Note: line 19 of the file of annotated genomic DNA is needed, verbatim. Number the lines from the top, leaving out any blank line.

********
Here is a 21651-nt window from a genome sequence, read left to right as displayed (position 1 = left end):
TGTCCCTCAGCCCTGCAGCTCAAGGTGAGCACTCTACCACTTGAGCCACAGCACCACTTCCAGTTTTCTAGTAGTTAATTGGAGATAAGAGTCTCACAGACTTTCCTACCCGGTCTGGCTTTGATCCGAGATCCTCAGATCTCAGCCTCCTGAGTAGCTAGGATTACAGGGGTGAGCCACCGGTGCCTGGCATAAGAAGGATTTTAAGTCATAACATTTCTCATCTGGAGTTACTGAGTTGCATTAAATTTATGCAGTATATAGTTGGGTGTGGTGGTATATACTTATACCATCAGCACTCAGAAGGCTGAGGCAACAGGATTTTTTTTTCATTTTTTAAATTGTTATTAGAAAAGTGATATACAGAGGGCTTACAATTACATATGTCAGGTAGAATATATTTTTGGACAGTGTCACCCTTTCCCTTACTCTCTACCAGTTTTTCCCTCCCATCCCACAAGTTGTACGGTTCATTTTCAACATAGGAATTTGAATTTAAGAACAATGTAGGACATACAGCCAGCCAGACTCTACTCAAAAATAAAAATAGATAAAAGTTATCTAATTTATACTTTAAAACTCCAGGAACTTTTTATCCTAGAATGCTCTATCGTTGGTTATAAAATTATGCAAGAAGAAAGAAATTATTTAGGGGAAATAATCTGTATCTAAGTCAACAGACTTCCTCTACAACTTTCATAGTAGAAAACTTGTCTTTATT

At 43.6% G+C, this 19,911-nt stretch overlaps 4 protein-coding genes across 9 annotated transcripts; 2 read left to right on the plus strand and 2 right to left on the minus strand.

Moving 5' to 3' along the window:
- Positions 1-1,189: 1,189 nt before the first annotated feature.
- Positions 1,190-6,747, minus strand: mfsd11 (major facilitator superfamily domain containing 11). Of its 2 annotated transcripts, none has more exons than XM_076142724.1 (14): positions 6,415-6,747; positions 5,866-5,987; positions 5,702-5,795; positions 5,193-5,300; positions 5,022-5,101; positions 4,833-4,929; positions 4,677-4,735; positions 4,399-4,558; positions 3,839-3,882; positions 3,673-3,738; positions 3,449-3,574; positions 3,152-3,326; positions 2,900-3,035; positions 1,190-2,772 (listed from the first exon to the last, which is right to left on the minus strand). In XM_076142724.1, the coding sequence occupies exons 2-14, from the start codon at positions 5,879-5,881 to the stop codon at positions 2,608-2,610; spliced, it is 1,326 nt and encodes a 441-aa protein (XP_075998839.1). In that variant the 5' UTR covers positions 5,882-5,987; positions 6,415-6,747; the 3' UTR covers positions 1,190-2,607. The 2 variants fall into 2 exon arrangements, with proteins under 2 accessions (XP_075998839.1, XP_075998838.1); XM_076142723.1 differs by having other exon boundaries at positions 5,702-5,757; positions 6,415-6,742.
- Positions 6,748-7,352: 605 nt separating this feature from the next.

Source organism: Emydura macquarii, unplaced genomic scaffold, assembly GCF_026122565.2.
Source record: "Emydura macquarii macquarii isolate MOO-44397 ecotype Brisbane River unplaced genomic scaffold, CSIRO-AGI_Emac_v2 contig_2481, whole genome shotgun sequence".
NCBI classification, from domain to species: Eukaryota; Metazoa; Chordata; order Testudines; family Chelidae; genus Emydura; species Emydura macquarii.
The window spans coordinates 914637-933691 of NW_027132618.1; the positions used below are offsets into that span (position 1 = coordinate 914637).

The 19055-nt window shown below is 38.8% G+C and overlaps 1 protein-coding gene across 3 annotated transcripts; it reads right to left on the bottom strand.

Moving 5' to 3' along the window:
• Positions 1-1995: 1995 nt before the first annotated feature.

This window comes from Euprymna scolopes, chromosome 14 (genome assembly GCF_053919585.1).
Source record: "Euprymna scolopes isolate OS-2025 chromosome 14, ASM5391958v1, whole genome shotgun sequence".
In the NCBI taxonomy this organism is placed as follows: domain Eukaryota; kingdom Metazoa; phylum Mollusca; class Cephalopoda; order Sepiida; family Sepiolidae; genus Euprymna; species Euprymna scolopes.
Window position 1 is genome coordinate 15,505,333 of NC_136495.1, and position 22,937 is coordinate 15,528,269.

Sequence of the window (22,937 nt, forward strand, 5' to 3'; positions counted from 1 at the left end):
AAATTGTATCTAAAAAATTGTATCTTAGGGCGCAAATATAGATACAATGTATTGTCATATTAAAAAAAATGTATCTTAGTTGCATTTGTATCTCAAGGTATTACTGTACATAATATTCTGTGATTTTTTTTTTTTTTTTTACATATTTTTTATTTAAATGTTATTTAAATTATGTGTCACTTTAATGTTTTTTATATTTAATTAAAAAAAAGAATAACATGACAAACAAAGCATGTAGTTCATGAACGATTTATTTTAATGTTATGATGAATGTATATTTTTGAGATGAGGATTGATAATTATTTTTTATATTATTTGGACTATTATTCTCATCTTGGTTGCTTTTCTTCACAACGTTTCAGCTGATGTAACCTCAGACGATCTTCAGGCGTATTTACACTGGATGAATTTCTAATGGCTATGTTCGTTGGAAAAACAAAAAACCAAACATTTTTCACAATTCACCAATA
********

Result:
Sequence of the window (22,937 nt, forward strand, 5' to 3'; positions counted from 1 at the left end):